Friday, December 7th, 2007

On December 5, 2007 Massachusetts Secretary of the Commonwealth William Galvin filed an enforcement action against A.G. Edwards & Sons, Inc. that reveals the central flaw in the securities industry’s system of self-regulation.  Every brokerage firm is required to have a system of compliance controls designed to detect and prevent violations of the securities laws. 

The system assumes that each layer of management will keep an eye out for potential customer abuse and act promptly to stop it.  (more…)

Wachovia Slapped on the Wrist for Conflicts of Interest

Monday, December 3rd, 2007

Four years after the analyst conflict of interest scandal that rocked Wall Street and led to actions against ten of the world’s biggest brokerage firms, the Financial Industry Regulatory Authority (”FINRA“) has found that Wachovia Capital Markets engaged in the same kind of conduct.

FINRA found that from March 2004 to July 2007, Wachovia failed to adequately disclose its relationship to companies on which it issued ”buy” recommendations.  (more…)

Investors Cannot Count on Regulators for Protection

Tuesday, November 13th, 2007

The SEC and FINRA (the Financial Industry Regulatory Authority) have announced an initiative to assist broker-dealer compliance officers.  According to the SEC’s press release the SEC and FINRA will be holding a seminar at SEC headquarters and regional seminars nationwide in which they hope to help compliance officers “ensure effective communication about compliance risks, maintain effective compliance controls, and foster strong compliance programs within their firms.”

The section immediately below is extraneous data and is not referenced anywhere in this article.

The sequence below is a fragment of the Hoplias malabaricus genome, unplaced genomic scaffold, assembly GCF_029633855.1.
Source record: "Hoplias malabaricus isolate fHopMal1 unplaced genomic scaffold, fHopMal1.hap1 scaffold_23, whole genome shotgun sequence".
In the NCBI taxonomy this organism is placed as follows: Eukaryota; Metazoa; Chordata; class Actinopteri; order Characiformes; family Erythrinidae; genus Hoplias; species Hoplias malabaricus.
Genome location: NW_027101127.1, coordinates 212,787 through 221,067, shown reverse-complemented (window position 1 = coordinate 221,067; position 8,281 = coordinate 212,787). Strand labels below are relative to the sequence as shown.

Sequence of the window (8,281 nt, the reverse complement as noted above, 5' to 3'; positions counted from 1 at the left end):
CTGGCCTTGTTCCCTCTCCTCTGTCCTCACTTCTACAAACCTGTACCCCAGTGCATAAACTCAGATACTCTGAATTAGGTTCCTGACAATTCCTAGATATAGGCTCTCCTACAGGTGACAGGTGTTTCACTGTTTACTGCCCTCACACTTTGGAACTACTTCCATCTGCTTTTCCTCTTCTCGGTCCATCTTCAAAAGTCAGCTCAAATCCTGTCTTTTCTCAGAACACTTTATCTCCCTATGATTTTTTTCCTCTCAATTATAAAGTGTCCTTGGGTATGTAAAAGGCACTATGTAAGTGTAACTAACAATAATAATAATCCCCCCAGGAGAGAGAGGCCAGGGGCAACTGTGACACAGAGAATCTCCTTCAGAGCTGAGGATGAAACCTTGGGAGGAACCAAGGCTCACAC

While more education can’t hurt, and FINRA certainly needs all the good publicity it can get given the damage that its membership (brokerage firms) does to the investing public daily, no investor should take any comfort in this development.  Think about what the need for such a program means.  It means that current compliance is below par.  It always has been, and will continue that way even after these seminars.   

Consider it from the point of view of someone running one of the major wirehouses on Wall Street.  You are the head of a publicly traded company.  Your job is to maximize return to the shareholders.  More money in the door means a higher stock price. 

Let’s say you are deciding whether to do something that would bring a massive new source of revenue into the firm, but which the compliance department says is just beyond the line of propriety.  Here’s your thinking.  On the one hand, we might get away with it.  The SEC is a small agency.  Motivated.  Dedicated.  Smart.  But small.  Its broker-dealer examination staff is a small division within that small agency.  If no one makes any noise, the chances that we’ll get caught by the SEC are very small. 

Then there is FINRA.  FINRA is a new name for what used to be called the National Association of Securities Dealers.  The old name was more accurate.  FINRA is really a trade group for stockbrokers.  So, we might get away with it.  If so, we get all that money.   

On the other hand, we might get caught.  If we get caught, the worst that will happen to us is a fine that will seem stiff to the public but which will be so small in comparison to the revenue we bring in that it doesn’t even bear considering.  They might get an injunction against us telling us to stop it.  But no one is going to jail, and the violation will pass from the public consciousness before the weekend.  Then we’ll be able to get back to looking for the next scheme to pump up firm revenue.   

What to do?  What to do?    

The problem is not that the compliance directors don’t know the rules.  The problem is that the leaders of brokerage firms favor strong producers (commission generators) over diligent compliance efforts (investor protection).  When the two conflict, more money always beats less money.   

Investors must take independent action to protect themselves.Counting on the regulators for protection is insanely optimistic.  Trusting the securities industry buys a one way, express ticket to a Medicaid nursing home.